Death Valley Scotty

Prospector - Performer - Con Man Extraordinaire

One of the most popular attractions in Death Valley National Park is Scotty's Castle, a two-story Spanish Villa in Grapevine Canyon that is neither a "Castle" nor, "Scotty's."

In fact, the popular 32,000-square-foot compound was built in 1927 by Albert Johnson, a wealthy Chicago insurance executive, who constructed Death Valley Ranch for his health. How Johnson's ranch came to be called Scotty's Castle, is a tribute to Walter E. Scott, who during a lifetime of shameless self-promotion, hustling and swindling, came to be known as Death Valley Scotty.

Scotty (center) with Albert Johnson and his wife

Young Walter Scott

Born in Cynthiana, Kentucky, on September 20, 1872, Walter E. Scott spent his early childhood traveling the harness racing circuit with his family. At the age 11, he left home to join his two brothers on a ranch near Wells in northeastern Nevada.

Because of his experience with horses, Walter signed on with a horse drive to California in 1884. When he joined a crew surveying the California-Nevada boundary later that year, he made his first visit to Death Valley, beginning his lifelong love with this hot, barren region. In 1885, he took a job with the Harmony Borax Works and quickly rose to the position of swamper on the 20-mule teams that hauled borax across the Mojave Desert. After a stint railroading for the Southern Pacific, he returned to ranch life.

In 1888, at the age of 16, Walter joined Buffalo Bill Cody's Wild West Show as a stunt rider. Here he learned how to perform, touring the U.S. and Europe for the next 12 years. In 1900, while in New York City, he met Ella Josephine Milius, whom he later called "]ack." They married 6 months later and moved to Cripple Creek, Colorado where Walter unsuccessfully tried his hand at gold mining.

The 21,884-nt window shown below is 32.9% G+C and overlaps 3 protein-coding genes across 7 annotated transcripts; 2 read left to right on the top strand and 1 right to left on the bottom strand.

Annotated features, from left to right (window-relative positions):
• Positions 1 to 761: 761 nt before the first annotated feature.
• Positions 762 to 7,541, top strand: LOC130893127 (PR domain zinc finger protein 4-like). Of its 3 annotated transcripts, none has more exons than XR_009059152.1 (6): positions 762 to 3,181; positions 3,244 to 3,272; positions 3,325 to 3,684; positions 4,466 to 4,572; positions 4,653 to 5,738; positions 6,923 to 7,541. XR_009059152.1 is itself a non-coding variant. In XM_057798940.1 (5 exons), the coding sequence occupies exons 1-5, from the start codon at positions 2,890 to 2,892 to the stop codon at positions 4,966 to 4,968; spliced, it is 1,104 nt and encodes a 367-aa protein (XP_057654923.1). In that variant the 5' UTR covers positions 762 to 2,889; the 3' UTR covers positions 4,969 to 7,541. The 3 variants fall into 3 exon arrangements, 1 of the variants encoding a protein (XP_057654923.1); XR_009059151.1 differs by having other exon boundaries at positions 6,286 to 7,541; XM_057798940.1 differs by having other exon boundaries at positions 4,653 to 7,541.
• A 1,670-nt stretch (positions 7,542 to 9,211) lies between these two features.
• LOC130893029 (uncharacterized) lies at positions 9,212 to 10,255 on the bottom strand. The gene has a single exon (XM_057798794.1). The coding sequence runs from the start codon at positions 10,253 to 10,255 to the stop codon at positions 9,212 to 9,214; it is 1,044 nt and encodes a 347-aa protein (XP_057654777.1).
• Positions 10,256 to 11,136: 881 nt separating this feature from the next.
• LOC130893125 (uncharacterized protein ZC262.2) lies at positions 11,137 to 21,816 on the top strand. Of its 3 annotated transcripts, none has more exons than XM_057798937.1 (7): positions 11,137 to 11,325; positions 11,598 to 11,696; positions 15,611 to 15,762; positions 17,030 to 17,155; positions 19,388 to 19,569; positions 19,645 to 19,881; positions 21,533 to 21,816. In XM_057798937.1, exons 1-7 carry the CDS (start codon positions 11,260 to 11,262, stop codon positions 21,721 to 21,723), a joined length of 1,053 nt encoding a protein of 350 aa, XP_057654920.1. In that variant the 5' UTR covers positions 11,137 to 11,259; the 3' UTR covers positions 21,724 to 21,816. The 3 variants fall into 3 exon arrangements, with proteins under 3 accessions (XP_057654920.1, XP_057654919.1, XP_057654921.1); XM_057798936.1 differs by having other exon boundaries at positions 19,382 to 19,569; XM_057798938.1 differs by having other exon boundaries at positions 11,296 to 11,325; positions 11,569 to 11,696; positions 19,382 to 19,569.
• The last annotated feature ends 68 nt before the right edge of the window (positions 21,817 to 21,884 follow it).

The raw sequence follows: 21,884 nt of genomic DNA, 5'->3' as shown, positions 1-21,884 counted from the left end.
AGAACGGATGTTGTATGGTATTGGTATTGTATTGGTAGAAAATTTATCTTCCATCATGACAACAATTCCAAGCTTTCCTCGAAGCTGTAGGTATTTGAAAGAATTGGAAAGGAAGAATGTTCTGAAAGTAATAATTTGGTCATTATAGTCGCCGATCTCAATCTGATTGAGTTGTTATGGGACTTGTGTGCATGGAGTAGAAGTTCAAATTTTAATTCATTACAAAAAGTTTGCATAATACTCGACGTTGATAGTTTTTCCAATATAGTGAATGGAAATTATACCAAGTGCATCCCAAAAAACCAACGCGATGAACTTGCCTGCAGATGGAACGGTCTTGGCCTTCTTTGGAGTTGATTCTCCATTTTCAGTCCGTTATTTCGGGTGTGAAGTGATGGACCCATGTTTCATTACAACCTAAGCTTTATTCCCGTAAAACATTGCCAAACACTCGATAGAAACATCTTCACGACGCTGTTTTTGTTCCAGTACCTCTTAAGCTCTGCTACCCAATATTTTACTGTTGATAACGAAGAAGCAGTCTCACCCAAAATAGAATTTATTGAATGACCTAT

Unable to rejoin the Wild West Show in 1902, Walter utilized his performance skills to convince a wealthy New Yorker to grubstake his fictitious gold mine in Death Valley. For the next two years Walter faithfully wrote his patron describing his lucrative strikes in Death Valley, but never shipped any ore. By 1904, after more than $5,000 had been invested, Walter boarded an eastbound train carrying a bag supposedly holding $12,000 in gold dust. When the bag was mysteriously "stolen" before he reached Philadelphia, newspapers eagerly picked up the story, which launched Scott on another of his lifelong loves -- his sprees of self promotion.

Walter was soon boasting he could break the rail speed record from Los Angeles to Chicago. On July 9, 1905, with backing from a Los Angeles mining engineer, he chartered a three-car train, the Coyote Special, at a cost of $5,500. Arriving in Chicago in just 44 hours and 54 minutes, his train did indeed break the existing record for the 2,265-mile journey. "We got there so fast that nobody had time to sober up," was the way Walter described the feat.

The press reacted by inventing dramatic tales of his secret gold mine. At one point along the route, it is said that Walter signed a hotel register as "Scott, Death Valley." It did not take long to before this entry became his lifelong moniker -- "Death Valley Scotty."

Scotty's Patron

In Chicago, grubstaker Albert Johnson, then treasurer of the National Life Insurance Company of Chicago, was among the crowds at Dearborn Street Station to greet Scotty. Having previously supplied him with a few small grubstakes, Johnson grew more interested in Death Valley mining investments.

Like Scotty, Albert Johnson was born in 1872, the son of a wealthy Ohio financier-industrialist. After receiving a mining degree from Cornell University, Johnson made his first fortune from a Missouri zinc mine. Johnson met Scotty in 1901 while he was in the East searching for additional grubstake run. Scotty soon spent the $2,500 he was advanced, and Johnson invited him back to Chicago in 1905 to opine on the Death Valley wilderness. In February 1906, he traveled with Scotty to California, but gunmen ambushed the party along the way, and Johnson never got to see the mysterious mine. (It was later revealed that Scotty had arranged the attack himself.)